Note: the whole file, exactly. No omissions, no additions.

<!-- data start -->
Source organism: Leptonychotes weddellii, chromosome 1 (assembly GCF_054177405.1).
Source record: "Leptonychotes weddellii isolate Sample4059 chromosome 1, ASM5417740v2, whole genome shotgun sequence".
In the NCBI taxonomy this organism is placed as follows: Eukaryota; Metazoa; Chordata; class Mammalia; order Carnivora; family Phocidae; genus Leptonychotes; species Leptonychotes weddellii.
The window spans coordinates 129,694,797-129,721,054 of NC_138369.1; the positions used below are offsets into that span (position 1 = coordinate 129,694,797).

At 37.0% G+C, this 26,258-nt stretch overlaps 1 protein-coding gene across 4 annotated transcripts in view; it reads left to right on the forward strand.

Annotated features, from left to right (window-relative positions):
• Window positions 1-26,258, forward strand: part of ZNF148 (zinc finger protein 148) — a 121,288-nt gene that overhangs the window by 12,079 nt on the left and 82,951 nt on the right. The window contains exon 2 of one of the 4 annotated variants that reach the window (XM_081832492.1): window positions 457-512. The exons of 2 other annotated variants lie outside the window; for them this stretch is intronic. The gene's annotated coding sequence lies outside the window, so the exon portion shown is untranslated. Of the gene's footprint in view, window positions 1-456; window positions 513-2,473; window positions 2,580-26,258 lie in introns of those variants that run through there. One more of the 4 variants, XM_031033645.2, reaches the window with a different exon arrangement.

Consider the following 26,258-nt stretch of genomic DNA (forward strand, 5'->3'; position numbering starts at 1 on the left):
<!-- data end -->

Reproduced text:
Source organism: Leptonychotes weddellii, chromosome 1 (assembly GCF_054177405.1).
Source record: "Leptonychotes weddellii isolate Sample4059 chromosome 1, ASM5417740v2, whole genome shotgun sequence".
In the NCBI taxonomy this organism is placed as follows: Eukaryota; Metazoa; Chordata; class Mammalia; order Carnivora; family Phocidae; genus Leptonychotes; species Leptonychotes weddellii.
The window spans coordinates 129,694,797-129,721,054 of NC_138369.1; the positions used below are offsets into that span (position 1 = coordinate 129,694,797).

At 37.0% G+C, this 26,258-nt stretch overlaps 1 protein-coding gene across 4 annotated transcripts in view; it reads left to right on the forward strand.

Annotated features, from left to right (window-relative positions):
• Window positions 1-26,258, forward strand: part of ZNF148 (zinc finger protein 148) — a 121,288-nt gene that overhangs the window by 12,079 nt on the left and 82,951 nt on the right. The window contains exon 2 of one of the 4 annotated variants that reach the window (XM_081832492.1): window positions 457-512. The exons of 2 other annotated variants lie outside the window; for them this stretch is intronic. The gene's annotated coding sequence lies outside the window, so the exon portion shown is untranslated. Of the gene's footprint in view, window positions 1-456; window positions 513-2,473; window positions 2,580-26,258 lie in introns of those variants that run through there. One more of the 4 variants, XM_031033645.2, reaches the window with a different exon arrangement.

Consider the following 26,258-nt stretch of genomic DNA (forward strand, 5'->3'; position numbering starts at 1 on the left):